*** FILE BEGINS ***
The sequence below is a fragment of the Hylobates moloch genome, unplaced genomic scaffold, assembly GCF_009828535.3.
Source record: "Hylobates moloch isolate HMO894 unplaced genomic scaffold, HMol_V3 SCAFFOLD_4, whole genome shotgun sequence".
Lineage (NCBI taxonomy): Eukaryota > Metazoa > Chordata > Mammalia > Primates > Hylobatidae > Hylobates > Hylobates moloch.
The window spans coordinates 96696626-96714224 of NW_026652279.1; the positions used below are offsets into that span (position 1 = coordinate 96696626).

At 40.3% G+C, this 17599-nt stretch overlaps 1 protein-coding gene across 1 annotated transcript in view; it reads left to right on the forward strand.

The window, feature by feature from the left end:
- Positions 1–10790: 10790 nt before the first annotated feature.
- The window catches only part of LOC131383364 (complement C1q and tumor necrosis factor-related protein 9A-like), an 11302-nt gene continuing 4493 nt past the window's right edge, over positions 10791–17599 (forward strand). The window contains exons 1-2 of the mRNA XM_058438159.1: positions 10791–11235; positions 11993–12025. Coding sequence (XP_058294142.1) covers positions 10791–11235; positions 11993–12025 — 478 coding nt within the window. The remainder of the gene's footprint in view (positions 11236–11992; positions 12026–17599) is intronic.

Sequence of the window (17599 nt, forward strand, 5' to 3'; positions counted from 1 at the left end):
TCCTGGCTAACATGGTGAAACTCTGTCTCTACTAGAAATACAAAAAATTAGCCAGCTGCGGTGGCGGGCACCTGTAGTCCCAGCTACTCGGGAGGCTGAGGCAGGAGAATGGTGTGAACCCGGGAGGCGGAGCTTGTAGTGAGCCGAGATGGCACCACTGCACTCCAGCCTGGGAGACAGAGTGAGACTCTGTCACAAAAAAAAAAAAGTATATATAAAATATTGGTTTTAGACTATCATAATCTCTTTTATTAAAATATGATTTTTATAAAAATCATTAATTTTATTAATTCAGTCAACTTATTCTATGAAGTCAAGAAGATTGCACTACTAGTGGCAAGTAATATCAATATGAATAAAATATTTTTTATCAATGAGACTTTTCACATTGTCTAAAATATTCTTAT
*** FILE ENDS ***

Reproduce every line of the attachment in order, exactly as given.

The sequence below is a fragment of the Hylobates moloch genome, unplaced genomic scaffold, assembly GCF_009828535.3.
Source record: "Hylobates moloch isolate HMO894 unplaced genomic scaffold, HMol_V3 SCAFFOLD_4, whole genome shotgun sequence".
Lineage (NCBI taxonomy): Eukaryota > Metazoa > Chordata > Mammalia > Primates > Hylobatidae > Hylobates > Hylobates moloch.
The window spans coordinates 96696626-96714224 of NW_026652279.1; the positions used below are offsets into that span (position 1 = coordinate 96696626).

At 40.3% G+C, this 17599-nt stretch overlaps 1 protein-coding gene across 1 annotated transcript in view; it reads left to right on the forward strand.

The window, feature by feature from the left end:
- Positions 1–10790: 10790 nt before the first annotated feature.
- The window catches only part of LOC131383364 (complement C1q and tumor necrosis factor-related protein 9A-like), an 11302-nt gene continuing 4493 nt past the window's right edge, over positions 10791–17599 (forward strand). The window contains exons 1-2 of the mRNA XM_058438159.1: positions 10791–11235; positions 11993–12025. Coding sequence (XP_058294142.1) covers positions 10791–11235; positions 11993–12025 — 478 coding nt within the window. The remainder of the gene's footprint in view (positions 11236–11992; positions 12026–17599) is intronic.

Sequence of the window (17599 nt, forward strand, 5' to 3'; positions counted from 1 at the left end):
TCCTGGCTAACATGGTGAAACTCTGTCTCTACTAGAAATACAAAAAATTAGCCAGCTGCGGTGGCGGGCACCTGTAGTCCCAGCTACTCGGGAGGCTGAGGCAGGAGAATGGTGTGAACCCGGGAGGCGGAGCTTGTAGTGAGCCGAGATGGCACCACTGCACTCCAGCCTGGGAGACAGAGTGAGACTCTGTCACAAAAAAAAAAAAGTATATATAAAATATTGGTTTTAGACTATCATAATCTCTTTTATTAAAATATGATTTTTATAAAAATCATTAATTTTATTAATTCAGTCAACTTATTCTATGAAGTCAAGAAGATTGCACTACTAGTGGCAAGTAATATCAATATGAATAAAATATTTTTTATCAATGAGACTTTTCACATTGTCTAAAATATTCTTAT